mining technology makes possible even more sophisticated systems for making
sure the retailer has the right stock at the right time.
         The retailing level of the marketing involves the selling of merchandise
to the final consumer. Retailers are often classified according to merchandising
and operating strategies into the following categories, which are not mutually
exclusive: department stores, specialty stores, chain stores, discount retailers,
off-price retailers, supermarkets, convenience stores, contractual retailers,
warehouse retailers, and nonstore retailing. Apparel manufacturers use a
variety of retailers in the final distribution of their products to the ultimate
consumer, although they use some (e.g. department stores, specialty stores,
discount stores) more than others. Nonstore retailing including mail
order/catalog and electronic/Internet retailing has experienced greater growth
than traditional forms of retailing in recent years.


                                                                                61
    의류회사가 최종 소비자에게 상품을 유통시키는 방식에는 많은 방법이 있다.
회사들은 얼마나 널리 상품을 유통시킬 것인가를 결정해야 한다. 어떤 회사들은 대량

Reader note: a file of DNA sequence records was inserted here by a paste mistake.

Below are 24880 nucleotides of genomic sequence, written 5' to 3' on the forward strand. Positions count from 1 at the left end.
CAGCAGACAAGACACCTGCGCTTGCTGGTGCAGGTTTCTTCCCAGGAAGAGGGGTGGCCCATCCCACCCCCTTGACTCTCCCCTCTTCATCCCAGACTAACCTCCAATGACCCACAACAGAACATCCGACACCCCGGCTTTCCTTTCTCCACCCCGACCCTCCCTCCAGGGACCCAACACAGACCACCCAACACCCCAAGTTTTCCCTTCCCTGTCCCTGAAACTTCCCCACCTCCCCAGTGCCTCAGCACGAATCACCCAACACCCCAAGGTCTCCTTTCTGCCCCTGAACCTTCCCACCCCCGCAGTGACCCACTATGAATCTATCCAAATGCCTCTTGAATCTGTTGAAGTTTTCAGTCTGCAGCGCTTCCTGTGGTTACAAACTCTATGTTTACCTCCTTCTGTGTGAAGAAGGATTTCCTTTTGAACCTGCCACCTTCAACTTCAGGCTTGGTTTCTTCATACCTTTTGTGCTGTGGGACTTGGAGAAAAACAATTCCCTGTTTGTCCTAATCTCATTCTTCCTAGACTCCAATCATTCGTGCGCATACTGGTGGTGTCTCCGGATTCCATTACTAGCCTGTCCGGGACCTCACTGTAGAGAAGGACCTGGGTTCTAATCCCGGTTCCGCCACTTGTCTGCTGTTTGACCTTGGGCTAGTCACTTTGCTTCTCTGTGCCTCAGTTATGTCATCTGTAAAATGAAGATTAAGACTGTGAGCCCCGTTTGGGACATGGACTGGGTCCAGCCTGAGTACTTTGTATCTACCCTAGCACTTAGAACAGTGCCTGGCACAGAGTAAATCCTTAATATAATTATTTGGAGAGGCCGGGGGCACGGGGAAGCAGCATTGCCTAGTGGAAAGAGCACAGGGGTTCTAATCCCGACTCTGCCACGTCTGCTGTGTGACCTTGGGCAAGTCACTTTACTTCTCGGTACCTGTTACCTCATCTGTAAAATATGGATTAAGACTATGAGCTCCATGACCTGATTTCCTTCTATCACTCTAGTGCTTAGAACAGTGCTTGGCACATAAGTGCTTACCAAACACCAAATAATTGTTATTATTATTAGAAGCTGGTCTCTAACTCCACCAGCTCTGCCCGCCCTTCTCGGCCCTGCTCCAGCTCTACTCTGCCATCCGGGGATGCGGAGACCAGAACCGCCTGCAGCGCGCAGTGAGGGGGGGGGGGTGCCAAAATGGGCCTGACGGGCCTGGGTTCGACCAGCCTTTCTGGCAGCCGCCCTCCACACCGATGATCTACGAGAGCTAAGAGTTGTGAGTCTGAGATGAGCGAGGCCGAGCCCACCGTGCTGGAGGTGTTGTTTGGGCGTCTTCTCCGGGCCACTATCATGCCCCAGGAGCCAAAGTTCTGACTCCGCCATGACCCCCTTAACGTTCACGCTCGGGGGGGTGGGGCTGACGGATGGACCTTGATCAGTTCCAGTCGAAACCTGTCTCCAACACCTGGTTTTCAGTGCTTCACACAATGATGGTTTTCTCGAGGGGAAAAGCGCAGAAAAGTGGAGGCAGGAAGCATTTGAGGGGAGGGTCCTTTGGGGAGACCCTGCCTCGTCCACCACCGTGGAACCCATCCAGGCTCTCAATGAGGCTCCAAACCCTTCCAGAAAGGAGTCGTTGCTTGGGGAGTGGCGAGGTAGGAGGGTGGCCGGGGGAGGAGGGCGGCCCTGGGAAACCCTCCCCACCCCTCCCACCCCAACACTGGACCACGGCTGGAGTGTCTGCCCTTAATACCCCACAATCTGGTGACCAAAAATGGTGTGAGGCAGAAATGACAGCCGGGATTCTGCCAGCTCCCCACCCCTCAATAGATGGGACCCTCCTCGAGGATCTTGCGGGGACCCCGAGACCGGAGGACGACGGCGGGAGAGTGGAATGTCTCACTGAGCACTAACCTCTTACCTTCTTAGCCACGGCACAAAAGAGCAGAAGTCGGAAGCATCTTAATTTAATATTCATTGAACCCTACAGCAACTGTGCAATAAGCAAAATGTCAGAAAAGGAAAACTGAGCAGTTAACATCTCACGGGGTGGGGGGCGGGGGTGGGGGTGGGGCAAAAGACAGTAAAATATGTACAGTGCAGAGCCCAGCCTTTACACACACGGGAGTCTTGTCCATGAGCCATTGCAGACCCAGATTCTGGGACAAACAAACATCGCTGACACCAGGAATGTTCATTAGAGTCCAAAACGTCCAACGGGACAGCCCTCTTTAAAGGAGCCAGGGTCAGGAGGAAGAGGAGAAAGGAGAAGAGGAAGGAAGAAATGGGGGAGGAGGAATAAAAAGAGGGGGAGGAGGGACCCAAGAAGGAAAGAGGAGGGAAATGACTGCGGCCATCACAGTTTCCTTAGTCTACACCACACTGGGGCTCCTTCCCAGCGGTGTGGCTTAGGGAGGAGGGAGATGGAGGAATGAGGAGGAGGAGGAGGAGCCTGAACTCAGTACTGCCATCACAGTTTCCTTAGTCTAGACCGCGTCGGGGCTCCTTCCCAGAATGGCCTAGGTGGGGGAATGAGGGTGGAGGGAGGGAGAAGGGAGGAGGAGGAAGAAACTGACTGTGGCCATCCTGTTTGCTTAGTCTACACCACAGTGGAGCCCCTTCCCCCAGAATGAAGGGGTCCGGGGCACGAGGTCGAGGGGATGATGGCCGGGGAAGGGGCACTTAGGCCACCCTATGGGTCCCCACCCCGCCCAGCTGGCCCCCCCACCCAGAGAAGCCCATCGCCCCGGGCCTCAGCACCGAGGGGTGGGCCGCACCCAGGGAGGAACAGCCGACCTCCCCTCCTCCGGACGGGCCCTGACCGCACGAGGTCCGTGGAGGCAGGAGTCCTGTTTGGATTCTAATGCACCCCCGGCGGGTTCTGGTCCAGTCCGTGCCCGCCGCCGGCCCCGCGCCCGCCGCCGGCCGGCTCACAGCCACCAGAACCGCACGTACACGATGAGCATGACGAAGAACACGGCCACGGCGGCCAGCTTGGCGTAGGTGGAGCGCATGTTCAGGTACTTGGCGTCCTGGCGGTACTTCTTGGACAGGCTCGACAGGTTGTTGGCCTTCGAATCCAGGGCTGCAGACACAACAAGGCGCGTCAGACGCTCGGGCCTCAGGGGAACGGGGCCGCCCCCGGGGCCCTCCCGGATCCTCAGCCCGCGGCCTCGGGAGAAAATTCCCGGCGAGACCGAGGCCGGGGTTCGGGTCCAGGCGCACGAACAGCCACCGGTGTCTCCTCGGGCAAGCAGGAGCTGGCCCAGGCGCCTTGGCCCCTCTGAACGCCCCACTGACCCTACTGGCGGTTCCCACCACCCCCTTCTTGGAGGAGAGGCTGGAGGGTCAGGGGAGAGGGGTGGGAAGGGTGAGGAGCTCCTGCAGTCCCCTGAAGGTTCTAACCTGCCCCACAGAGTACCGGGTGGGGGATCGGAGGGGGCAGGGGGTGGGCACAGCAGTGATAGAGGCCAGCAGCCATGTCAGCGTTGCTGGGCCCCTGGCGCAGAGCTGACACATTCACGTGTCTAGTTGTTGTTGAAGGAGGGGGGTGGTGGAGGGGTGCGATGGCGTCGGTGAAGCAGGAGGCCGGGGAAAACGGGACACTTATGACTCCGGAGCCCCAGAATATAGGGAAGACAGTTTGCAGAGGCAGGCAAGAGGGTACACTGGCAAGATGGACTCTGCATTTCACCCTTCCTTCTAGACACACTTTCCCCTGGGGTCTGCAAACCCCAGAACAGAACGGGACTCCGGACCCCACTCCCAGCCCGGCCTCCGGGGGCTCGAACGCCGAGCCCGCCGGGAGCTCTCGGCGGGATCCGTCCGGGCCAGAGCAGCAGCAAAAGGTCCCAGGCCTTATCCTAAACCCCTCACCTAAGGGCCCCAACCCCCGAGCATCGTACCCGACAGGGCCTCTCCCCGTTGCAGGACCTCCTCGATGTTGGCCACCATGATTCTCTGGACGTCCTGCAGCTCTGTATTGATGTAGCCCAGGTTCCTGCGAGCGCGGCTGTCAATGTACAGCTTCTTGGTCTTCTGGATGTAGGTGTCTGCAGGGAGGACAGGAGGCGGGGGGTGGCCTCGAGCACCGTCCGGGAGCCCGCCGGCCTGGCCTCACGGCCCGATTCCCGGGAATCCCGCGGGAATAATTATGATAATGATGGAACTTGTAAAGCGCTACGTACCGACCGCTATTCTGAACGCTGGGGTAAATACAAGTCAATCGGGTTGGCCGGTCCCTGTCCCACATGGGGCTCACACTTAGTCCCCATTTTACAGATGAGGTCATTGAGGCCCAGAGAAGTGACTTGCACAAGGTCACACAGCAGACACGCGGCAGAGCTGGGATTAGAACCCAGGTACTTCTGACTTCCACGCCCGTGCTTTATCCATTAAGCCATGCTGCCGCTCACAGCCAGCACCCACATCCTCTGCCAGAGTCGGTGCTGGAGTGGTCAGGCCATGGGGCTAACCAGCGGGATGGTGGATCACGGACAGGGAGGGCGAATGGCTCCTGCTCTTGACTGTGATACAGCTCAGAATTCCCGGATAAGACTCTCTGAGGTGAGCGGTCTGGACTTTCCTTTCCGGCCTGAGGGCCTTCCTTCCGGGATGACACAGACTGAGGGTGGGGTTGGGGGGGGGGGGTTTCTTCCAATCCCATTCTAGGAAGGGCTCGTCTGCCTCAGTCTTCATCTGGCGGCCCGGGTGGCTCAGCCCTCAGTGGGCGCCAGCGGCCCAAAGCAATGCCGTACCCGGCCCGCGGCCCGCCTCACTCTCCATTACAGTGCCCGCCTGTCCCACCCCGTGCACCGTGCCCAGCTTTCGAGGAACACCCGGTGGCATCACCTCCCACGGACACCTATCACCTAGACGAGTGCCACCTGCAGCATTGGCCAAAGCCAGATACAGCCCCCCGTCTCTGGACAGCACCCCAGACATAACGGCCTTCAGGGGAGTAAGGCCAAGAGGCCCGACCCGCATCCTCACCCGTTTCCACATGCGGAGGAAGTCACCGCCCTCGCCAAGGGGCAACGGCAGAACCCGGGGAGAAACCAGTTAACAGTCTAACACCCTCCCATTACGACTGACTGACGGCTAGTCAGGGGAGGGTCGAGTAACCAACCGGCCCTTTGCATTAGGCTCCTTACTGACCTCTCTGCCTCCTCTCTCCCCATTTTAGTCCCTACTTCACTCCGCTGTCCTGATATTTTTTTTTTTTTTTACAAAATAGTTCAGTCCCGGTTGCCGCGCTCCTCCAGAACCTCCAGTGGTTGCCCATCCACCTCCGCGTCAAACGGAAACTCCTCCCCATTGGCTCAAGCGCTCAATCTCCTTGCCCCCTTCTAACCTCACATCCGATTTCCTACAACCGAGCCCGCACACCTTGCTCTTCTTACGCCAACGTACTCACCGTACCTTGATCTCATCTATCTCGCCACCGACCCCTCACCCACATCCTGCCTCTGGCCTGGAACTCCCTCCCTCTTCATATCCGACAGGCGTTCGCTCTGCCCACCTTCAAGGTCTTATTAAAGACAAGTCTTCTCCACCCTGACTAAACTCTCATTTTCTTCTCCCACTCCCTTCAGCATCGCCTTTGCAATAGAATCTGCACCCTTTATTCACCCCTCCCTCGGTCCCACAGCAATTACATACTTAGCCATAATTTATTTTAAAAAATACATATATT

유통을 선택하는 반면, 어떤 회사들은 선택적 또는 배타적 유통전략을 이용한다.
의류회사들은 상품을 직접 또는 유통센터를 통하여 소매거래처에 유통시킨다.
점포수가 많은 소매업자들도 유통센터를 상품의 집결지로 이용하여 여기에서
점포들로 상품이 배달되도록 한다.
    QR 과 SCM 전략은 유통과정에서 중요하며, 의류회사와 소매업체간에
동맹관계를 통해 상품 라벨 또는 선적용 박스에 UPC bar coding 를 이용하고, 상품에
라벨과 가격 정보를 붙이는 것을 제조업자가 책임지며, 필요에 따라 송장, 사전 선적
통지서 등의 정보를 컴퓨터로 전달하도록 EDI 를 사용할 수 있게 되었다. 어떤
경우에는 제조업자가 소매 재고를 관리하고 소매업자의 재고를 필요에 따라
자동적으로 보급할 수 있는 프로그램이 이용되기도 한다. 데이터 마이닝 기술은
소매업자가 적절한 시기에 적당한 재고를 보유하고 있는지 확인할 수 있는 보다
정교한 시스템을 가능하게 한다.
    소매수준에서의 마케팅은 상품을 최종 소비자에게 판매하는 과정을 포함한다.
소매업자들은 머천다이징 전략과 운영 전략에 따라 다음의 범주들로 나뉠 수 있는데,
이 범주들은 상호배타적이지는 않다: 백화점, 전문점, 체인점, 할인점, 저가점,
슈퍼마켓, 편의점, 특약점, 창고형 소매업체, 무점포 소매업체. 의류 제조업자들은
상품의 최종 유통을 위해 백화점, 전문점, 할인점 등의 소매방식을 주로 이용하기는
하지만, 다른 다양한 소매업체들도 이용한다. 무점포 소매업은 우편주문/카탈로그와
컴퓨터/인터넷 소매업은 최근 전통적 방식의 소매업에 비해 훨씬 많은 성장을 보였다.


Key Words:
boutique                            mail-order/catalog retailer
Chain store                         mass distribution
Contractual retailer                nonstore retailing
Convenience store                   off-price retailer
Data-mining technology              relationship marketing
Department store                    retailer
Discount store                      retailing
Distribution center                 selective distribution
e-commerce                          specialty store
electronic data interchange (EDI)   supermarket
electronic/Internet retailer        superstore
eMarkets                            Universal Product Code
exclusive distribution              Vendor-managed inventory
franchise                           Vendor marking
in-store shops                      Warehouse retailer




                                                                  62
Lecture outline:
I. Distribution Strategies
     A. Distribution Strategies
           1. Getting the merchandise moved from one channel member to
              another
           2. In order to make products available to the ultimate consumer
           3. Based on how many consumers you would like to reach